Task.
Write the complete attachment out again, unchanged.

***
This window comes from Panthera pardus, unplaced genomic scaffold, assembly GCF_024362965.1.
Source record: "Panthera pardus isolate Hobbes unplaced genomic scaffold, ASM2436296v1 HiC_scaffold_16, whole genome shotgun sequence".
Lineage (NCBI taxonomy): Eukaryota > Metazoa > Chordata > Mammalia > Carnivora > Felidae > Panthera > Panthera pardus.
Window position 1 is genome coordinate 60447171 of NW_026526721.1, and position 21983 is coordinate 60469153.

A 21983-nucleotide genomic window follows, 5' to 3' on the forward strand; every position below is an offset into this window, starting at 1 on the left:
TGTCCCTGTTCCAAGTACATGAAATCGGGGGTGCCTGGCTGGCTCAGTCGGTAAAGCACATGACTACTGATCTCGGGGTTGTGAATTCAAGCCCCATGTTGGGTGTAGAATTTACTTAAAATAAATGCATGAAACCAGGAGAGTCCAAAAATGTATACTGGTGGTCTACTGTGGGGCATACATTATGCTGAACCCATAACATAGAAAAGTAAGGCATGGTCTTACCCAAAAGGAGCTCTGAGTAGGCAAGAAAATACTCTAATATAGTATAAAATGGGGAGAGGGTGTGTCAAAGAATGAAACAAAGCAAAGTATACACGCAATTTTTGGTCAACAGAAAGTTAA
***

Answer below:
This window comes from Panthera pardus, unplaced genomic scaffold, assembly GCF_024362965.1.
Source record: "Panthera pardus isolate Hobbes unplaced genomic scaffold, ASM2436296v1 HiC_scaffold_16, whole genome shotgun sequence".
Lineage (NCBI taxonomy): Eukaryota > Metazoa > Chordata > Mammalia > Carnivora > Felidae > Panthera > Panthera pardus.
Window position 1 is genome coordinate 60447171 of NW_026526721.1, and position 21983 is coordinate 60469153.

A 21983-nucleotide genomic window follows, 5' to 3' on the forward strand; every position below is an offset into this window, starting at 1 on the left:
TGTCCCTGTTCCAAGTACATGAAATCGGGGGTGCCTGGCTGGCTCAGTCGGTAAAGCACATGACTACTGATCTCGGGGTTGTGAATTCAAGCCCCATGTTGGGTGTAGAATTTACTTAAAATAAATGCATGAAACCAGGAGAGTCCAAAAATGTATACTGGTGGTCTACTGTGGGGCATACATTATGCTGAACCCATAACATAGAAAAGTAAGGCATGGTCTTACCCAAAAGGAGCTCTGAGTAGGCAAGAAAATACTCTAATATAGTATAAAATGGGGAGAGGGTGTGTCAAAGAATGAAACAAAGCAAAGTATACACGCAATTTTTGGTCAACAGAAAGTTAA